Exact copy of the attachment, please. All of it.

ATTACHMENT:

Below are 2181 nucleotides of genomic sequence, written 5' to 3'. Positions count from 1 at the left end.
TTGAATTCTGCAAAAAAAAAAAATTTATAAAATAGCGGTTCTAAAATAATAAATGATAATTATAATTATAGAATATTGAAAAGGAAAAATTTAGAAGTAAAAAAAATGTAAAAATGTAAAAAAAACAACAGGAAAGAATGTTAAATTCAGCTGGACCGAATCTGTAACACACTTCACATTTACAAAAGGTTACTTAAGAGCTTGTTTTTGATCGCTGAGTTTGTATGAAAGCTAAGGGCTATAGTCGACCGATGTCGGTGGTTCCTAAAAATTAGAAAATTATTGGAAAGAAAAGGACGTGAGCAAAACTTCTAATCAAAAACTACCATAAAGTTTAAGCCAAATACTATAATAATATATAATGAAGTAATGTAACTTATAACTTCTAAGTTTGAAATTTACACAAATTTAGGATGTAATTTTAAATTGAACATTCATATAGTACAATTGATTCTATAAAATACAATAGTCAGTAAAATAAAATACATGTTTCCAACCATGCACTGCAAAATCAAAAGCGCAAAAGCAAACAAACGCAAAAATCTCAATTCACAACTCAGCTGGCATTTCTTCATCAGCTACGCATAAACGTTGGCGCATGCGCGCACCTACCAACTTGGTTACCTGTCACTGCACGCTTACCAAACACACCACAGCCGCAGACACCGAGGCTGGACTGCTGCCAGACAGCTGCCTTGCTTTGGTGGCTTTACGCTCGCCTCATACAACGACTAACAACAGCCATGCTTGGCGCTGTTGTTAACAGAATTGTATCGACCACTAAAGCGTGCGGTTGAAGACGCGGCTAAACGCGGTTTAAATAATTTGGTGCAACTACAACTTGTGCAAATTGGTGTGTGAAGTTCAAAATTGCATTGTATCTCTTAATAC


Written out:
Below are 2181 nucleotides of genomic sequence, written 5' to 3'. Positions count from 1 at the left end.
TTGAATTCTGCAAAAAAAAAAAATTTATAAAATAGCGGTTCTAAAATAATAAATGATAATTATAATTATAGAATATTGAAAAGGAAAAATTTAGAAGTAAAAAAAATGTAAAAATGTAAAAAAAACAACAGGAAAGAATGTTAAATTCAGCTGGACCGAATCTGTAACACACTTCACATTTACAAAAGGTTACTTAAGAGCTTGTTTTTGATCGCTGAGTTTGTATGAAAGCTAAGGGCTATAGTCGACCGATGTCGGTGGTTCCTAAAAATTAGAAAATTATTGGAAAGAAAAGGACGTGAGCAAAACTTCTAATCAAAAACTACCATAAAGTTTAAGCCAAATACTATAATAATATATAATGAAGTAATGTAACTTATAACTTCTAAGTTTGAAATTTACACAAATTTAGGATGTAATTTTAAATTGAACATTCATATAGTACAATTGATTCTATAAAATACAATAGTCAGTAAAATAAAATACATGTTTCCAACCATGCACTGCAAAATCAAAAGCGCAAAAGCAAACAAACGCAAAAATCTCAATTCACAACTCAGCTGGCATTTCTTCATCAGCTACGCATAAACGTTGGCGCATGCGCGCACCTACCAACTTGGTTACCTGTCACTGCACGCTTACCAAACACACCACAGCCGCAGACACCGAGGCTGGACTGCTGCCAGACAGCTGCCTTGCTTTGGTGGCTTTACGCTCGCCTCATACAACGACTAACAACAGCCATGCTTGGCGCTGTTGTTAACAGAATTGTATCGACCACTAAAGCGTGCGGTTGAAGACGCGGCTAAACGCGGTTTAAATAATTTGGTGCAACTACAACTTGTGCAAATTGGTGTGTGAAGTTCAAAATTGCATTGTATCTCTTAATAC